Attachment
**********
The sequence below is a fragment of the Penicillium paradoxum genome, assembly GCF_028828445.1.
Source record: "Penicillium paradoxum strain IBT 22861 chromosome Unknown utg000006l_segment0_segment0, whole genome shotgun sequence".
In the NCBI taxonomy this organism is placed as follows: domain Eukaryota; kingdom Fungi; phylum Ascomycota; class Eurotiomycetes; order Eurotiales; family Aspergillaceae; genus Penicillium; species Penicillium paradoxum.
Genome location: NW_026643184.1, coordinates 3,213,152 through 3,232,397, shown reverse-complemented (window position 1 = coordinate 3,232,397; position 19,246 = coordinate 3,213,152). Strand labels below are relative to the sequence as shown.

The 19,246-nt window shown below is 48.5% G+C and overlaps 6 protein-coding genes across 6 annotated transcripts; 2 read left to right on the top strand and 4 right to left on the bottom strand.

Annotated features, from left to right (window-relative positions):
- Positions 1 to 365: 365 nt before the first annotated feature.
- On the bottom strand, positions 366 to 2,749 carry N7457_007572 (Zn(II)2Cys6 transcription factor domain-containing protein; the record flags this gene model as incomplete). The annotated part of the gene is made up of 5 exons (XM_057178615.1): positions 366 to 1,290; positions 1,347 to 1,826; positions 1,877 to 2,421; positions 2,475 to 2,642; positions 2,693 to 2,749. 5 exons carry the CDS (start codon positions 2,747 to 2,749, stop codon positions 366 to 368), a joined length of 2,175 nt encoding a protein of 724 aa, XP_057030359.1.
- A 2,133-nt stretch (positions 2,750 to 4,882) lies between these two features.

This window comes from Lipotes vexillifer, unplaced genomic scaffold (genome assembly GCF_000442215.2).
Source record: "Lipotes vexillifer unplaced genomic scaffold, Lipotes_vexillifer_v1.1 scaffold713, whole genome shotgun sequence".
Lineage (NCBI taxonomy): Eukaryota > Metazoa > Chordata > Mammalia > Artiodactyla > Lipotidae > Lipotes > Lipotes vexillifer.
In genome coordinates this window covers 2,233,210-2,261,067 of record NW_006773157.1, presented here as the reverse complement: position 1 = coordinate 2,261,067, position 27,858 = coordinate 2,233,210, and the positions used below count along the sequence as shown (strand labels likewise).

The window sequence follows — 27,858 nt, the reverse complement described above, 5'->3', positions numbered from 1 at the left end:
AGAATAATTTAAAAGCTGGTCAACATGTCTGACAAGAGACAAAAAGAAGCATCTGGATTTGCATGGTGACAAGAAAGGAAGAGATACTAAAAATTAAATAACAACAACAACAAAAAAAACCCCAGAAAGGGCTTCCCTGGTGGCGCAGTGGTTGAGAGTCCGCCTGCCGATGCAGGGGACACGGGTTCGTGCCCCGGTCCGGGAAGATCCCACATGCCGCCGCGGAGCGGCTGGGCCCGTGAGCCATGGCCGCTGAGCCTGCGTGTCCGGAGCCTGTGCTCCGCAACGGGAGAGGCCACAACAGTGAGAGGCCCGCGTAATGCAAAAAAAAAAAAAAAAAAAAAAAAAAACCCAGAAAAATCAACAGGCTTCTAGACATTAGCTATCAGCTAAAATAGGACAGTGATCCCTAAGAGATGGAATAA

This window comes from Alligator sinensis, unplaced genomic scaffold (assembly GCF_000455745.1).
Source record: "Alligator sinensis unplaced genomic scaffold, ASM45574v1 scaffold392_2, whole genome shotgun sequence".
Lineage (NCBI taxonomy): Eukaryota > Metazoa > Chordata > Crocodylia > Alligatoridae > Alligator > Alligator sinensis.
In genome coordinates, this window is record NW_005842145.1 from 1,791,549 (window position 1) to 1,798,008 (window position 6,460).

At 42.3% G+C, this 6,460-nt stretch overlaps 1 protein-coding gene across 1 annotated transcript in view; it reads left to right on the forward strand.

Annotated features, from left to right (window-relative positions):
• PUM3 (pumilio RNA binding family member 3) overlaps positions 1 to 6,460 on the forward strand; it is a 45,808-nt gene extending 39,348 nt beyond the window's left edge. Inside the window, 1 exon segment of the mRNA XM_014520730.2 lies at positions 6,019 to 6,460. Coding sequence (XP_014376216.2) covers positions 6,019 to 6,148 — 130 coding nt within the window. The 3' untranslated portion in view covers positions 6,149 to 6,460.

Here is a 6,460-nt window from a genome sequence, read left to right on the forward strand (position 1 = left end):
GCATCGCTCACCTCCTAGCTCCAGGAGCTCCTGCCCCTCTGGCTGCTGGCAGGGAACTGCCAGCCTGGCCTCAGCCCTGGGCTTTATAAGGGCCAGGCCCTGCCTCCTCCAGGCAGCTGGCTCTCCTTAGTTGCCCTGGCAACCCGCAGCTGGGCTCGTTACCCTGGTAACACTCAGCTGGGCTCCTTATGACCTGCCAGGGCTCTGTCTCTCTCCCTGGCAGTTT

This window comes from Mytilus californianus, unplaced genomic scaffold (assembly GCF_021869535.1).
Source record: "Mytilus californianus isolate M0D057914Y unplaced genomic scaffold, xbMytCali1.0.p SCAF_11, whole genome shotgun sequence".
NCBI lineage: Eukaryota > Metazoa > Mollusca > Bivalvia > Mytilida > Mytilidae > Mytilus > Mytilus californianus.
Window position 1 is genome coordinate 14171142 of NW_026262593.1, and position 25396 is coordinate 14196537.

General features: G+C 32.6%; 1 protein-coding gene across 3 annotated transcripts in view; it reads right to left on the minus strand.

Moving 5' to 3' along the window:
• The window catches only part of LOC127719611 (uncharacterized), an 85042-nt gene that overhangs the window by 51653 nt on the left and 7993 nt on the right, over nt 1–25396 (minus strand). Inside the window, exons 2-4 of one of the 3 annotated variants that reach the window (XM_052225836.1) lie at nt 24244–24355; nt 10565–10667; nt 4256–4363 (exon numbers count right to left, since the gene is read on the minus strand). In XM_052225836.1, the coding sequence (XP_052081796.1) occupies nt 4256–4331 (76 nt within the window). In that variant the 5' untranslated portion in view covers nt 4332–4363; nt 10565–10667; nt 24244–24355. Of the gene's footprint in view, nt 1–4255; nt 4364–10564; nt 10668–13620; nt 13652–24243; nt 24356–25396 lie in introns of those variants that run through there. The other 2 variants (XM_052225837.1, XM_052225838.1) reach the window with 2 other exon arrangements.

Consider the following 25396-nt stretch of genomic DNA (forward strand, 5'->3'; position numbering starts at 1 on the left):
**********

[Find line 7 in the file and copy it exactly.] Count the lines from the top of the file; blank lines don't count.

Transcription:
- Positions 1 to 365: 365 nt before the first annotated feature.